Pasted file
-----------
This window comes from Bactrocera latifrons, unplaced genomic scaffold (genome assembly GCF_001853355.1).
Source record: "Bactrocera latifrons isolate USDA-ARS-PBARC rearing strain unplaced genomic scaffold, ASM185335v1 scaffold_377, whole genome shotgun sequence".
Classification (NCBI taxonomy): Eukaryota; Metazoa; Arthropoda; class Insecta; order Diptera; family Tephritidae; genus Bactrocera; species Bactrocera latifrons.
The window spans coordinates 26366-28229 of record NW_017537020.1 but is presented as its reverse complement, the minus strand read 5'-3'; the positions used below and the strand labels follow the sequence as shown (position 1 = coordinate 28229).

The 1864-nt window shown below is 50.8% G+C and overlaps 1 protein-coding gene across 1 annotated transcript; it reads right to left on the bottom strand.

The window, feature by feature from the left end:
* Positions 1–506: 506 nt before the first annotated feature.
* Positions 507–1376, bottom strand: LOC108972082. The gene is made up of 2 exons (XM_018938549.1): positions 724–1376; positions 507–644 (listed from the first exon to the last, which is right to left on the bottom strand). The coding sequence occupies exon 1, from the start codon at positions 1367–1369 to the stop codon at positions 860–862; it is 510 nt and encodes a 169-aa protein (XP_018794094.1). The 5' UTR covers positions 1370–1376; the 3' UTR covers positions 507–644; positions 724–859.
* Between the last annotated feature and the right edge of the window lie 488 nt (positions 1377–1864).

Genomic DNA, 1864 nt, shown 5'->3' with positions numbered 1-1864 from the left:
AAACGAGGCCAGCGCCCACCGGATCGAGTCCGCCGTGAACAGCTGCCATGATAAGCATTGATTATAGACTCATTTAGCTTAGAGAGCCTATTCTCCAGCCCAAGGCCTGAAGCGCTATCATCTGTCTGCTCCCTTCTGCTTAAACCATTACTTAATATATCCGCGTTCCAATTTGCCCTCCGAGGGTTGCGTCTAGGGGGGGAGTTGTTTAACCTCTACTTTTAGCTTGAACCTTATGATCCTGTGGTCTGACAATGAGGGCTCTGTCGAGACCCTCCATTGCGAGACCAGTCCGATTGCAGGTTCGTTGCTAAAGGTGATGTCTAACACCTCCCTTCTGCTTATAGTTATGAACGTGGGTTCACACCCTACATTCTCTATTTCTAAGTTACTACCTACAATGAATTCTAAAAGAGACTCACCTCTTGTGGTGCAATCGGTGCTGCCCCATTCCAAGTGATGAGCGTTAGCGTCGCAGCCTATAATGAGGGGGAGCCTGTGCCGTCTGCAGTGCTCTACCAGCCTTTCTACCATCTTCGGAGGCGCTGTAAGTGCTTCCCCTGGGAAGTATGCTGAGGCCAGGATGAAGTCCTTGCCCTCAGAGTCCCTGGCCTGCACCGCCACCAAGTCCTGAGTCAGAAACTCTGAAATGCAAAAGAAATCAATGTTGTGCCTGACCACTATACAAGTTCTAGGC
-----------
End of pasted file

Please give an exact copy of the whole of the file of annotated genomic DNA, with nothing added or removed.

This window comes from Bactrocera latifrons, unplaced genomic scaffold (genome assembly GCF_001853355.1).
Source record: "Bactrocera latifrons isolate USDA-ARS-PBARC rearing strain unplaced genomic scaffold, ASM185335v1 scaffold_377, whole genome shotgun sequence".
Classification (NCBI taxonomy): Eukaryota; Metazoa; Arthropoda; class Insecta; order Diptera; family Tephritidae; genus Bactrocera; species Bactrocera latifrons.
The window spans coordinates 26366-28229 of record NW_017537020.1 but is presented as its reverse complement, the minus strand read 5'-3'; the positions used below and the strand labels follow the sequence as shown (position 1 = coordinate 28229).

The 1864-nt window shown below is 50.8% G+C and overlaps 1 protein-coding gene across 1 annotated transcript; it reads right to left on the bottom strand.

The window, feature by feature from the left end:
* Positions 1–506: 506 nt before the first annotated feature.
* Positions 507–1376, bottom strand: LOC108972082. The gene is made up of 2 exons (XM_018938549.1): positions 724–1376; positions 507–644 (listed from the first exon to the last, which is right to left on the bottom strand). The coding sequence occupies exon 1, from the start codon at positions 1367–1369 to the stop codon at positions 860–862; it is 510 nt and encodes a 169-aa protein (XP_018794094.1). The 5' UTR covers positions 1370–1376; the 3' UTR covers positions 507–644; positions 724–859.
* Between the last annotated feature and the right edge of the window lie 488 nt (positions 1377–1864).

Genomic DNA, 1864 nt, shown 5'->3' with positions numbered 1-1864 from the left:
AAACGAGGCCAGCGCCCACCGGATCGAGTCCGCCGTGAACAGCTGCCATGATAAGCATTGATTATAGACTCATTTAGCTTAGAGAGCCTATTCTCCAGCCCAAGGCCTGAAGCGCTATCATCTGTCTGCTCCCTTCTGCTTAAACCATTACTTAATATATCCGCGTTCCAATTTGCCCTCCGAGGGTTGCGTCTAGGGGGGGAGTTGTTTAACCTCTACTTTTAGCTTGAACCTTATGATCCTGTGGTCTGACAATGAGGGCTCTGTCGAGACCCTCCATTGCGAGACCAGTCCGATTGCAGGTTCGTTGCTAAAGGTGATGTCTAACACCTCCCTTCTGCTTATAGTTATGAACGTGGGTTCACACCCTACATTCTCTATTTCTAAGTTACTACCTACAATGAATTCTAAAAGAGACTCACCTCTTGTGGTGCAATCGGTGCTGCCCCATTCCAAGTGATGAGCGTTAGCGTCGCAGCCTATAATGAGGGGGAGCCTGTGCCGTCTGCAGTGCTCTACCAGCCTTTCTACCATCTTCGGAGGCGCTGTAAGTGCTTCCCCTGGGAAGTATGCTGAGGCCAGGATGAAGTCCTTGCCCTCAGAGTCCCTGGCCTGCACCGCCACCAAGTCCTGAGTCAGAAACTCTGAAATGCAAAAGAAATCAATGTTGTGCCTGACCACTATACAAGTTCTAGGC